Let’s offer the necessary caveat before we proceed any further – North Carolina (3-2) was a 27-point favorite over Idaho (0-5) and that spread probably should have been higher.
That being said, the Tar Heels could have slept-walked out of the locker room, thanks to a small crowd, a steady rain and an inferior opponent at Kenan Stadium. Head coach Larry Fedora has stressed playing with energy over the last two weeks, and regardless of opponent, UNC earned high marks for its effort level early.
“Everybody said we were a second-half team and that we couldn’t start fast, so we spent a lot of time talking about starting fast and making things happen from the beginning,” Fedora told reporters during his postgame press conference. “We did that from the second or third play of the game going downtown for the touchdown and then coming back and blocking a punt.
“I think everybody was excited about getting something started early in the game.”
Bryn Renner, who completed 10 of his 12 passes for 188 yards and three touchdowns in the first quarter, connected with Sean Tapley for a 36-yard touchdown pass just 88 seconds in. The sophomore receiver snuck behind a defender down the seam thanks to a flea flicker call.
On UNC’s next possession, Eric Ebron was credited with a 13-yard reception to the goal line, but a fumble at the six-yard-line resulted in a Erik Highsmith fumble recovery for the score.
Special teams got into the action when Romar Morris (12 carries, 74 yards) blocked his second punt of the season, setting UNC up with a 1st-and-goal at the five. Two plays later, Gio Bernard (two carries, 70 yards, 2 TD) found a hole on the left side for a two-yard touchdown run to push the Tar Heel lead to 21-0 less than nine minutes into the game.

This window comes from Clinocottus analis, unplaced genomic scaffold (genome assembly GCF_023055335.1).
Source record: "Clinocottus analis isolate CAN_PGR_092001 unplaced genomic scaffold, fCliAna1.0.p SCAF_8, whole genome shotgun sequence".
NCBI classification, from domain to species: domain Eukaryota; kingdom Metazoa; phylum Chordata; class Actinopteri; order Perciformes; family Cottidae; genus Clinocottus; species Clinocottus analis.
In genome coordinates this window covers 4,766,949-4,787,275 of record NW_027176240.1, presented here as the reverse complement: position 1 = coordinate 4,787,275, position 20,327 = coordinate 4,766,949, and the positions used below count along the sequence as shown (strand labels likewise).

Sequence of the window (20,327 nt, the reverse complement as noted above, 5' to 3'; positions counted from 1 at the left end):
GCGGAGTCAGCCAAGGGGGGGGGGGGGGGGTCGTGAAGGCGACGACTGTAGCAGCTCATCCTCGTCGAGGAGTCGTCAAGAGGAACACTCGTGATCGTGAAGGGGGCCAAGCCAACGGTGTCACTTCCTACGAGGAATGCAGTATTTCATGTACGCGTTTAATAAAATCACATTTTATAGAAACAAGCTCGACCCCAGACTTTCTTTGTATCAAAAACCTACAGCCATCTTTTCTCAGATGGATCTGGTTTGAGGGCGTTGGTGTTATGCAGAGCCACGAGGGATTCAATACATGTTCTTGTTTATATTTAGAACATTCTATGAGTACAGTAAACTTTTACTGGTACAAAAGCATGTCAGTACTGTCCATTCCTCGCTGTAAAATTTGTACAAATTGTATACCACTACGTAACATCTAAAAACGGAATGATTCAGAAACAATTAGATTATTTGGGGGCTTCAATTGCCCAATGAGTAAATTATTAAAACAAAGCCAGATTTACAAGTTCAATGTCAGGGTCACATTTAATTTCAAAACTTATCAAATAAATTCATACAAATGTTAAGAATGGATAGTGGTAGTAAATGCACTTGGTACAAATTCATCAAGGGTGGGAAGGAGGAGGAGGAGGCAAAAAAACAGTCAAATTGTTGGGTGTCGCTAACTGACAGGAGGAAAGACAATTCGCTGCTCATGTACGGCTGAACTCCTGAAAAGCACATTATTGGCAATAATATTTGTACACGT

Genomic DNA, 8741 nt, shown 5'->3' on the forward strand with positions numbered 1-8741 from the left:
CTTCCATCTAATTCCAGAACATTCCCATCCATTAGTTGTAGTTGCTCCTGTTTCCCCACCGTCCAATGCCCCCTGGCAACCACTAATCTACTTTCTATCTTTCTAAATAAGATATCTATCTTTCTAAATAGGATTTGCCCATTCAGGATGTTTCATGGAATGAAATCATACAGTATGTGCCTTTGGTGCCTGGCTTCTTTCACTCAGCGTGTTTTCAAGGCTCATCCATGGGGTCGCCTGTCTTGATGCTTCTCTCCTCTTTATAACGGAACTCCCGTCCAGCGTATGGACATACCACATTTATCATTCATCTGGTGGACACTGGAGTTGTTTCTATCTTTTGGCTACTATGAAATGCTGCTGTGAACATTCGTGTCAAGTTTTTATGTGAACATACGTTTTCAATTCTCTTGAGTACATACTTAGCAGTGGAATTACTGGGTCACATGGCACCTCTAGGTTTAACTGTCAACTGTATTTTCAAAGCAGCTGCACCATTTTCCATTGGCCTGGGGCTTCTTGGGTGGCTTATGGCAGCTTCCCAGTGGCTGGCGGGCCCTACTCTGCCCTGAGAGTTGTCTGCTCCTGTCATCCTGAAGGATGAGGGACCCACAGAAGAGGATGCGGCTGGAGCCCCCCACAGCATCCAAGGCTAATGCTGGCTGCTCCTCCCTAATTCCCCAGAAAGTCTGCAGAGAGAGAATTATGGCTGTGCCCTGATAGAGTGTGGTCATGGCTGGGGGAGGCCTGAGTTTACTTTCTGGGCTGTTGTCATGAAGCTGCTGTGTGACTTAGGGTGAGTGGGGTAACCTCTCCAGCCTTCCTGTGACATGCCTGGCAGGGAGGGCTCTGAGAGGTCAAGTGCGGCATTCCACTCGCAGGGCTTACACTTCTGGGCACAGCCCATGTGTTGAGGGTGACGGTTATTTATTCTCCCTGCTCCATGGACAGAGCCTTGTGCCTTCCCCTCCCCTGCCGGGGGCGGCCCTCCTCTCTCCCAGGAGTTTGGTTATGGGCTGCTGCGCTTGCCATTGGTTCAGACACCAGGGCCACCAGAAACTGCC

Freshman wide receiver Quinshad Davis completed the quarter's scoring with a 35-yard touchdown reception down the left sideline after making a solid play on the ball with a defender on his hip.
The Tar Heel defense set the table for its offensive counterpart, forcing three-and-outs on Idaho’s first five possessions. UNC’s average starting field position in the opening quarter was Idaho’s 45-yard-line.
“It definitely takes their spirit away from the game,” safety Tre Boston said, referencing Idaho’s three-and-outs. “Five straight is demoralizing. It’s something that they don’t want to happen. Once you have five straight, it’s like, ‘Do I even want to play anymore?’ And once we get them down like that, we make sure that we step on them and try to keep them down.”
The final stats of the opening quarter were staggering. North Carolina outgained Idaho, 239-18, and held a 10-0 advantage in first downs. The Vandals nearly ran as many plays (16) as they gained yards (18) and failed to convert any of their five third-down opportunities.
The importance of the strong start provides tangible evidence that the Tar Heels can put together a full 60 minutes.
“We wanted to show everybody that we can do it in the first half,” Bernard said. “With a game like Virginia Tech coming up here, we’ve got to be able to start fast and smart and physical and not just wait until the second half to come back.”
Now North Carolina just needs to prove it can start strong against a BCS-level opponent. That opportunity arrives next week when the Hokies come to Chapel Hill.
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